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Sediment in Fountain Creek still keeps water level high despite lack of rain

By Emily Allen, Multimedia Journalist /Target 13 Investigator , emily.allen@krdo.com
Published On: Sep 17 2013 02:22:35 PM CDT
Updated On: Sep 17 2013 02:24:32 PM CDT

Fountain Creek's water-level remained high Tuesday despite the absences of rain causing water to pound buildings' vulnerable foundations and overflow its banks in some areas.

MANITOU SPRINGS, Colo. -

Fountain Creek's water level remained high Tuesday despite the absence of rain, causing water to pound buildings' vulnerable foundations and overflow its banks in some areas.

It didn't rain Tuesday but the nightmare wasn't over for some homes and businesses. Rushing water continued to pound buildings built over Fountain Creek.  Sediment and Debris diverted water out of the creek's banks and onto properties along the 1300 block of Manitou Avenue. Water was seen rushing into the lower level of a building marked as Manitou Springs Bottling Plant.

Heavy rain broughT sediment along with water down the canyon. Sediment filled the creek bed, causing water levels to rise.

"This bank used to drop down 7 to 8 feet," said Rob Bowen, gesturing to Fountain Creek running along the back of the property he managed on Cañon Avenue. "Now it's just full of mud, rocks and sediment."

Bowen knows what a difference a year can make. He's watched the creek transform through the floods.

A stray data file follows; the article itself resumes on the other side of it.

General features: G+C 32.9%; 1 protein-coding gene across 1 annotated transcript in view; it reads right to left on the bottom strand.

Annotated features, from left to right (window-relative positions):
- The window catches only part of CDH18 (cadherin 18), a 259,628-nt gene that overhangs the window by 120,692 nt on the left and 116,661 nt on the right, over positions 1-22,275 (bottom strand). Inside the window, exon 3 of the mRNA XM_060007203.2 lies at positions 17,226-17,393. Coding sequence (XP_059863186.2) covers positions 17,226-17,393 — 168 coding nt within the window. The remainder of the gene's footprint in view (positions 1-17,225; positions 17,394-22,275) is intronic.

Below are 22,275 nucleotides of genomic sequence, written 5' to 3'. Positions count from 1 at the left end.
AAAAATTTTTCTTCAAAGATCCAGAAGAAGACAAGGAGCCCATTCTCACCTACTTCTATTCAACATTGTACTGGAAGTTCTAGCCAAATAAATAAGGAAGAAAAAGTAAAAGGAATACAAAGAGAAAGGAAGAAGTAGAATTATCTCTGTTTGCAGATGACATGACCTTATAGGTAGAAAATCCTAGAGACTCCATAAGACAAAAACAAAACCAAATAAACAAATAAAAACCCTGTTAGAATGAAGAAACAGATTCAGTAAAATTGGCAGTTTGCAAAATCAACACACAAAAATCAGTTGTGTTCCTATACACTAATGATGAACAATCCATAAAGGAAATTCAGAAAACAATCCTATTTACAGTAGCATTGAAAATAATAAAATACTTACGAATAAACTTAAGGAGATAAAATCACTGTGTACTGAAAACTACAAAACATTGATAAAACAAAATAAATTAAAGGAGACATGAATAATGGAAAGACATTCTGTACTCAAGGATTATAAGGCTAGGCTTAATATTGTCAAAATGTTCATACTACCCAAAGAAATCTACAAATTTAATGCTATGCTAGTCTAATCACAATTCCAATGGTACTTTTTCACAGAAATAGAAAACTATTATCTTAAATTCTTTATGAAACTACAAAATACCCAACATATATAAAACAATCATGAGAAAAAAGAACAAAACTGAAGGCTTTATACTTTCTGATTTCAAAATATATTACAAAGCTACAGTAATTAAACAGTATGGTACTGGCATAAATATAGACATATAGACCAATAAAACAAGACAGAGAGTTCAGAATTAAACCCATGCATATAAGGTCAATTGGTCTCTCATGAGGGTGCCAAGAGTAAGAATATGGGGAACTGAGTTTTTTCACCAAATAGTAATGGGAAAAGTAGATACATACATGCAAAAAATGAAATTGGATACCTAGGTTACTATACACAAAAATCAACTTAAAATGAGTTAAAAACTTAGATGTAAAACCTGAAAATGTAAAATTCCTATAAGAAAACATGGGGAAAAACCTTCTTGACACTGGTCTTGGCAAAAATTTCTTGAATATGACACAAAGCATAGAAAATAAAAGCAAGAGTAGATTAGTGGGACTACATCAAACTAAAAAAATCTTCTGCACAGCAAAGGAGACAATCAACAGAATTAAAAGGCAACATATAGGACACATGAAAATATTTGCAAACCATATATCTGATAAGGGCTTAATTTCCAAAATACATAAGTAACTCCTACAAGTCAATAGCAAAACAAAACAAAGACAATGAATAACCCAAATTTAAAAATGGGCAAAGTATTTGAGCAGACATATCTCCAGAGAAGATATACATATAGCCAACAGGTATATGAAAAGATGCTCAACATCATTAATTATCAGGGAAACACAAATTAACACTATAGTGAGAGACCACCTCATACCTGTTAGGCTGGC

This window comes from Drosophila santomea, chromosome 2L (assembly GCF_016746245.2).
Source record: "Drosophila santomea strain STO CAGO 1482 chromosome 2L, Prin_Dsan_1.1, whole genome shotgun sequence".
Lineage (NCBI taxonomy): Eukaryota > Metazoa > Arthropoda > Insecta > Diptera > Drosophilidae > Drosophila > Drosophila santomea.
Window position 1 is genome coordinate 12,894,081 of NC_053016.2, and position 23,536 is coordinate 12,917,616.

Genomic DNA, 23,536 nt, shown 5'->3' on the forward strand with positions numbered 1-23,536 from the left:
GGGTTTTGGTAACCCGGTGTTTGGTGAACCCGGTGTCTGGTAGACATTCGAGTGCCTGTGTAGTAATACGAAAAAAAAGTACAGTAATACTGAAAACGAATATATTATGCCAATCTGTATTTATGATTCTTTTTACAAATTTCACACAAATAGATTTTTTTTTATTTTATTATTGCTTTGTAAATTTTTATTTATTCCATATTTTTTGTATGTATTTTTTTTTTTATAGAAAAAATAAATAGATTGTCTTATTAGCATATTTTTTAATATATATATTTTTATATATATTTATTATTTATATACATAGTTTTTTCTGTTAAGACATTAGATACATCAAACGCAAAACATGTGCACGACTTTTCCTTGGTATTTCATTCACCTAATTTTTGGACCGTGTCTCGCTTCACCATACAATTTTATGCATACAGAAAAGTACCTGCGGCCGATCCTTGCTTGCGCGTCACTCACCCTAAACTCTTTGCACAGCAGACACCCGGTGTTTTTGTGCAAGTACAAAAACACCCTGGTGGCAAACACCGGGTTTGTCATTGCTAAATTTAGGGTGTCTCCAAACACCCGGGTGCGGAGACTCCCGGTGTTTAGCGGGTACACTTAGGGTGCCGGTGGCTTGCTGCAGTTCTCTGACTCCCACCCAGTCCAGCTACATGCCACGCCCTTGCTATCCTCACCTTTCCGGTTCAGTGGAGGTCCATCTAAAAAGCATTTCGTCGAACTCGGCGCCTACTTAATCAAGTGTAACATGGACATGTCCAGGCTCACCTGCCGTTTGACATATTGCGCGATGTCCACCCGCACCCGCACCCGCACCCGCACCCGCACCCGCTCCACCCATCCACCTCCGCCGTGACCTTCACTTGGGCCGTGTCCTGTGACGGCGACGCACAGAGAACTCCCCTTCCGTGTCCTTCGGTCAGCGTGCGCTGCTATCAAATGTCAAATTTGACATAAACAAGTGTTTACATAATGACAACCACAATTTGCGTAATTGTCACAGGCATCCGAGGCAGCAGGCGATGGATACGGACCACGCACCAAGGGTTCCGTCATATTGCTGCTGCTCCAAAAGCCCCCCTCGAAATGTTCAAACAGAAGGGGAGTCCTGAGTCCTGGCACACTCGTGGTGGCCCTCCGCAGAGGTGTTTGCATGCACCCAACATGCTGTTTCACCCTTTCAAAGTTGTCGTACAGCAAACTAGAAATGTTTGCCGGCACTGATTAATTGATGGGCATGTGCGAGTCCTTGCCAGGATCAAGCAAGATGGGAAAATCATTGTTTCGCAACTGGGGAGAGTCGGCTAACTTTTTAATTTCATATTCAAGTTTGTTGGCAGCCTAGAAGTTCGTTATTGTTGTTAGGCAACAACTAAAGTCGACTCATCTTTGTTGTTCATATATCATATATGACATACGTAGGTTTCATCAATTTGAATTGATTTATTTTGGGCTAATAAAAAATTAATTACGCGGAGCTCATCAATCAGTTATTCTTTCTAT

"None of these rock beds like along this wall used to be there. These are up now about 7 feet in places and it's leaving very little place for the water to go and drain off," said Bowen.

Bowmen manages the building along Manitou Avenue. Cindy Odlin owns it. They pumped several feet of water out of the building's basement over the weekend.  The problem is sediment has filled the creek bed, pushing water higher. It's caused basements along the creek to flood.

"The creek has to be reduced to its pre-flood levels," said Odlin.

Water normally pushes sediment downstream over time. Fountain Creek could be an exception to that rule.

"We are talking hundreds of thousands of tons of debris," said Manitou Springs City Administrator Jack Benson.

The city of Manitou Springs will hire an outside engineer to figure out what can be done to lower the water level. Benson doesn't know what that plan will be, but he knows it won't be easy oR cheap. The city will also need to figure out how, and who, will pay for it.

"Everybody has got lots of ideas. I think the first thing on the plate is people would like to see the creek dredged out. That's going to be a huge challenge," said Benson. "We've got a lot of encroachment, the business district is encroached on Fountain Creek. People have actually built over Fountain Creek so it's not like you can get a machine in there and just start digging out."

One thing is certain: No work can be done until the creek level is lower. The city wants to have work completed before next year's rainy season hits in July.

The contracted engineer will meet with Manitou Springs' Flood Coalition on Sept. 25 to go over plans for the creek.

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